A traveling sales representative was on his way home from a work celebration when he was injured in a car crash. Did a court rule he should receive workers’ comp benefits for his injuries?
Jonathan Peters worked for Cintas as a uniform sales representative out of Allentown, PA. Sometimes Peters would work at home. He would also meet with contacts to present Cintas products. He worked about two days a week in the office and the rest of the week in the field.
On Feb. 27, 2015, Peters was on the road for a full day, in locations that were a significant drive away from the office. After his last appointment of the day, he drove to Allentown to attend a celebration with co-workers at the Tilted Kilt. Peters passed the exit for his home on the way to the party.
While driving home after the party, Peters was involved in a car crash and he suffered multiple injuries. He filed a workers’ comp claim seeking disability benefits. Cintas denied the claim.
A Workers’ Comp Judge agreed with Cintas because Peters failed to meet his burden of proving that he was in the course and scope of employment at the time of his car crash. Peters took his case to the Pennsylvania Workers’ Compensation Appeal Board which upheld the WCJ’s opinion. Next Peters appealed to Pennsylvania Commonwealth Court.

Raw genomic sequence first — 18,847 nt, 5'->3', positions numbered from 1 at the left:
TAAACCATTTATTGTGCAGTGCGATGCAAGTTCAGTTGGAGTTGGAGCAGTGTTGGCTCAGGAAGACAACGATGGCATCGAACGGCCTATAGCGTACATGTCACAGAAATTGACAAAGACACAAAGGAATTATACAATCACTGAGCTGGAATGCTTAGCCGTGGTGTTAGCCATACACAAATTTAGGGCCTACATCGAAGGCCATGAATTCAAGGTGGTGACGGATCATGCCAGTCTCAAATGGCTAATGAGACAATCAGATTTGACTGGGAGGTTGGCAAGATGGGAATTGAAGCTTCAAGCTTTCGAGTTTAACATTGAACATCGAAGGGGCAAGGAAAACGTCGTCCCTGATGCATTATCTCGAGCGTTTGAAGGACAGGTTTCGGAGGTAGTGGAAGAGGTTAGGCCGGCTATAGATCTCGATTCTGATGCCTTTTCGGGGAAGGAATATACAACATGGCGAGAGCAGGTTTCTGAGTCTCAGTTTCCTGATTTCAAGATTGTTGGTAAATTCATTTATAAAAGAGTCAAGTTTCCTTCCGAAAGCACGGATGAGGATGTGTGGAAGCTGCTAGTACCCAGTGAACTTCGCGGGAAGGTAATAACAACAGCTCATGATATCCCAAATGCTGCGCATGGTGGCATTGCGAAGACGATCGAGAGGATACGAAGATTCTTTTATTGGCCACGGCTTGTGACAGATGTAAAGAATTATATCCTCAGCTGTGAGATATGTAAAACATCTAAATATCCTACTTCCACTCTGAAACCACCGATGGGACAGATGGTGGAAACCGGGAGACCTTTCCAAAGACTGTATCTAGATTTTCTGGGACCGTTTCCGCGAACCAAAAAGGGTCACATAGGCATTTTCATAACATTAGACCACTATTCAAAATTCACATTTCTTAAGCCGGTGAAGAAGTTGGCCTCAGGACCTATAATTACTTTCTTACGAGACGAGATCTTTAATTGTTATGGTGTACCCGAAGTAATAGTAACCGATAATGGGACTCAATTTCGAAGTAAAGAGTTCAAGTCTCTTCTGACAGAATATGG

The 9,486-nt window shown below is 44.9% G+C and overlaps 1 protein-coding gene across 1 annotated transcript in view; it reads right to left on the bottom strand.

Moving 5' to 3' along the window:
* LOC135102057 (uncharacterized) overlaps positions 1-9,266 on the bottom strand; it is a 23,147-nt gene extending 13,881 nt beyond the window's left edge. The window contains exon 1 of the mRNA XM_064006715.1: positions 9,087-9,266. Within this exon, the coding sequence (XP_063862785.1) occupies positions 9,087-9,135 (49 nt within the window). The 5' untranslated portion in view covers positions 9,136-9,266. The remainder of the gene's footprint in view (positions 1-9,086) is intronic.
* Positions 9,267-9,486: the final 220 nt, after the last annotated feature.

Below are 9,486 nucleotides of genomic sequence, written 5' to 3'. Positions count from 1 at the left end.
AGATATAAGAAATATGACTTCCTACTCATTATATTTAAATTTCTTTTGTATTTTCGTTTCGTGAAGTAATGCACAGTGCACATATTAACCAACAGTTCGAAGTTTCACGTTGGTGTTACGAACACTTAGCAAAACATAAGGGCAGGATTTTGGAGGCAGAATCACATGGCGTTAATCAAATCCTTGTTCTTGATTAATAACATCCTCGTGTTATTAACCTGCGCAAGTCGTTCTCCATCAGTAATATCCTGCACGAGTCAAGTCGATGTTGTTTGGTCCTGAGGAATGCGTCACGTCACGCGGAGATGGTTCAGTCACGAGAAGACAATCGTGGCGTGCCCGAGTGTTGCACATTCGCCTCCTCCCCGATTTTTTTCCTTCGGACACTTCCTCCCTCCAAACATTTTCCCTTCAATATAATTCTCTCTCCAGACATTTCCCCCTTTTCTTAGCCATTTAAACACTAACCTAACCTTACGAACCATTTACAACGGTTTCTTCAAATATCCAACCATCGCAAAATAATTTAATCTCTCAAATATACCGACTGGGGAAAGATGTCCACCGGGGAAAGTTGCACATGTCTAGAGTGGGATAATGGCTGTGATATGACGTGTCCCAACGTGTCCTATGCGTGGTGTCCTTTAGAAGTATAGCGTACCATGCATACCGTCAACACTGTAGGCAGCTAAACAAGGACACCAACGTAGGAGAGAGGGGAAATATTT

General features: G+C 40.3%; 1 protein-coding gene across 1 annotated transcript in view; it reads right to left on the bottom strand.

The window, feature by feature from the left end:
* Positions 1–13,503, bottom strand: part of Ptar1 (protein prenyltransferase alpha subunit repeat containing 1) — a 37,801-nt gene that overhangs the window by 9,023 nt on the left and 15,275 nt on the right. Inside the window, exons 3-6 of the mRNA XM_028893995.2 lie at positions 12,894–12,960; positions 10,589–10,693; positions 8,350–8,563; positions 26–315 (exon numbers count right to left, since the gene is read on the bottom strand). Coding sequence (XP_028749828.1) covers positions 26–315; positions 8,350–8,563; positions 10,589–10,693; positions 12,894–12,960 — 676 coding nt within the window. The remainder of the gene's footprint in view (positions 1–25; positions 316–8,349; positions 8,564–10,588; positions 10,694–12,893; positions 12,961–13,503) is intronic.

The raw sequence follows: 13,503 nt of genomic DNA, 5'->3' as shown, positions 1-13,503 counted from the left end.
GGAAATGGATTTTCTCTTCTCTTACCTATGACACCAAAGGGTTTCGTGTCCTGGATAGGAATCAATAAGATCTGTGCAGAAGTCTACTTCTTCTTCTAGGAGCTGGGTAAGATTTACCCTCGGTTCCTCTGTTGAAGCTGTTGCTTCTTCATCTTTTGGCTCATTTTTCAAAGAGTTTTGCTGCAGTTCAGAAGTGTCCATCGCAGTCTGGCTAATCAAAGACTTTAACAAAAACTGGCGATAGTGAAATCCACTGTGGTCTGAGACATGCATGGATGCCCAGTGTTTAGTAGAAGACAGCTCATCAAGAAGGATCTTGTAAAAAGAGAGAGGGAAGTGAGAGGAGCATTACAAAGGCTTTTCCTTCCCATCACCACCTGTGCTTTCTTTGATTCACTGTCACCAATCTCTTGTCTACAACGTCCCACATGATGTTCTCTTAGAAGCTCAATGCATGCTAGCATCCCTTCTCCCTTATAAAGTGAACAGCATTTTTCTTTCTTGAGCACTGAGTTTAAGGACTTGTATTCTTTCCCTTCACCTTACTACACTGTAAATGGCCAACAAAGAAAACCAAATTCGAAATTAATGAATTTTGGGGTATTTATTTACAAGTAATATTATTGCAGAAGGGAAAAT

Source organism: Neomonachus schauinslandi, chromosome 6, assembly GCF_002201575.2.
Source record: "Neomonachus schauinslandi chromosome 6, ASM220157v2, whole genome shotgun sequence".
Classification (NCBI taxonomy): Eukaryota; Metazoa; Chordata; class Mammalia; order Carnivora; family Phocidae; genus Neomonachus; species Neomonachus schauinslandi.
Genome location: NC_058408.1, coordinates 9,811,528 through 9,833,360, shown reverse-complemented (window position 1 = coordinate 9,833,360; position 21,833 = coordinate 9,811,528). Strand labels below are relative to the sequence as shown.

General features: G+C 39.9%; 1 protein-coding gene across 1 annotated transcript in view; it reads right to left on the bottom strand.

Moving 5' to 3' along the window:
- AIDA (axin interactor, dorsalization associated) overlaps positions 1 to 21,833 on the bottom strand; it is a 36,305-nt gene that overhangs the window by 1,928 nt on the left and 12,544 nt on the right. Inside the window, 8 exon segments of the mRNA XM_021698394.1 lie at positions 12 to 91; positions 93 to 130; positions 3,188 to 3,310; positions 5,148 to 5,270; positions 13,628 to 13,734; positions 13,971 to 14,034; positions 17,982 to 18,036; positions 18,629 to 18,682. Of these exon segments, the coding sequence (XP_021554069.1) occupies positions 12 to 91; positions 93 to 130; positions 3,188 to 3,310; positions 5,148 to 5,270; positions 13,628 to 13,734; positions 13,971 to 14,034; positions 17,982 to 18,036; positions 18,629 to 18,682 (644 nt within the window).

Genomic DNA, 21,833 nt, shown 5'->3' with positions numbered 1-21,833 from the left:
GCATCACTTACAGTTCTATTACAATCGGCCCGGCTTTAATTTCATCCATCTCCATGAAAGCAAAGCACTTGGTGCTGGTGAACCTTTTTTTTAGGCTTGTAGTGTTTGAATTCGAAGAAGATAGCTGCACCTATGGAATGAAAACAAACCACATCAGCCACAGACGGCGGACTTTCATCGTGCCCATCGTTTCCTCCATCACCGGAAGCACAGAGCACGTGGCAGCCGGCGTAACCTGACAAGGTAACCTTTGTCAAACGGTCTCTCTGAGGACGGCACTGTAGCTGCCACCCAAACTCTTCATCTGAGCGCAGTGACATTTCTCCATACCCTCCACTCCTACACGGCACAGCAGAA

Clear departure from employment?
A previous Pennsylvania workers’ comp court decision says traveling employees are entitled to a presumption that they’re in the course and scope of employment when they’re traveling to or from work.
However, there are limits to that presumption. If the travel is a clear departure from employment, it isn’t covered by workers’ comp.
Peters argued that he was traveling from a work function to his home, and his injuries during that trip should be covered by workers’ comp.
But the WCJ had found that the party at Tilted Kilt wasn’t a work function that benefited the company. The WCJ also noted that Peters passed his home on the way to the party, and that took him out of the course and scope of employment.
The Commonwealth Court found no reason to disagree with the findings of the WCJ. It upheld the decision that Peters wasn’t in the course and scope of his employment when he was injured on the way home from the party at the Tilted Kilt. Peters would not receive workers’ comp benefits.
(Jonathan Peters v. Cintas Corporation, Commonwealth Court of PA, No. 1835 C.D. 2017, 7/18/19)